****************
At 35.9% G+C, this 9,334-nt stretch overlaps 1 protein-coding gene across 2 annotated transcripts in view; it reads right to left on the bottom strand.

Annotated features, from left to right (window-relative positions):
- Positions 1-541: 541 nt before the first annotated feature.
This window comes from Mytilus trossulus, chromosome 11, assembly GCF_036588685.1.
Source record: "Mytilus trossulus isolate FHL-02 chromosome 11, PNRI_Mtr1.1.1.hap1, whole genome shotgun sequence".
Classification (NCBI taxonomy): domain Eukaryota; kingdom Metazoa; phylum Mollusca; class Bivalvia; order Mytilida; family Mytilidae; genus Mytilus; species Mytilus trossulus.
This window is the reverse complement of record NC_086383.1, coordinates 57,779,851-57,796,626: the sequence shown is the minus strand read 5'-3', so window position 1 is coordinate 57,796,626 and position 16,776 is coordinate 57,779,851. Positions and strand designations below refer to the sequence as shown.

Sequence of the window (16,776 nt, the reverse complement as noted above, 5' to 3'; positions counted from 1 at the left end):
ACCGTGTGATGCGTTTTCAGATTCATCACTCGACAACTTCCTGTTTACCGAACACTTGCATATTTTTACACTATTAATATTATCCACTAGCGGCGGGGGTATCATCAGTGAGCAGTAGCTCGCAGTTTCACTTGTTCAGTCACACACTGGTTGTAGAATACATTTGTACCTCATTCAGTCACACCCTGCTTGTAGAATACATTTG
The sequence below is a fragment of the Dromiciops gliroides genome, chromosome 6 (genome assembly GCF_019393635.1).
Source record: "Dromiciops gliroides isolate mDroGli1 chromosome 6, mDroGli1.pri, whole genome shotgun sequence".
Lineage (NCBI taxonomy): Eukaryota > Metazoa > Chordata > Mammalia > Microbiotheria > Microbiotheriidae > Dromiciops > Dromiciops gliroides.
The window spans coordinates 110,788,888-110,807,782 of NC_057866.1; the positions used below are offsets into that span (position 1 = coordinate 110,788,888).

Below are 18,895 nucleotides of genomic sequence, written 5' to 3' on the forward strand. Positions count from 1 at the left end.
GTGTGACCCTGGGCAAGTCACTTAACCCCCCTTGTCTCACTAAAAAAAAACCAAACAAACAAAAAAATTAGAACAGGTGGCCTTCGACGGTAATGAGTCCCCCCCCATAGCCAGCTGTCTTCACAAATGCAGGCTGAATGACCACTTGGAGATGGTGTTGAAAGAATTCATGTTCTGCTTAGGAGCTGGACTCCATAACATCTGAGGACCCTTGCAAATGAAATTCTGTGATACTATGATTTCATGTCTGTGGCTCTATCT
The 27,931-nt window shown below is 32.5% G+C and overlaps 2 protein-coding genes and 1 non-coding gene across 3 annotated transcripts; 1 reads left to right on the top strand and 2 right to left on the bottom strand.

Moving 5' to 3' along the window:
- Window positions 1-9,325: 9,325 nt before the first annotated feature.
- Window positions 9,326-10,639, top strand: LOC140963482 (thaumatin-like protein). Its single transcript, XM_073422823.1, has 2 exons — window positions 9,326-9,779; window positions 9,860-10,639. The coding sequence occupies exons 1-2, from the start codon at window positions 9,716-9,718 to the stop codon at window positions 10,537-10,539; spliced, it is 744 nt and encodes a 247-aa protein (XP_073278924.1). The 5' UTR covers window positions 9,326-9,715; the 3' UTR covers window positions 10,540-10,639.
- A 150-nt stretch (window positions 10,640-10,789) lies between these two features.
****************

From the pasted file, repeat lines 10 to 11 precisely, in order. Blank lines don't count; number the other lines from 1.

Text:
The sequence below is a fragment of the Dromiciops gliroides genome, chromosome 6 (genome assembly GCF_019393635.1).
Source record: "Dromiciops gliroides isolate mDroGli1 chromosome 6, mDroGli1.pri, whole genome shotgun sequence".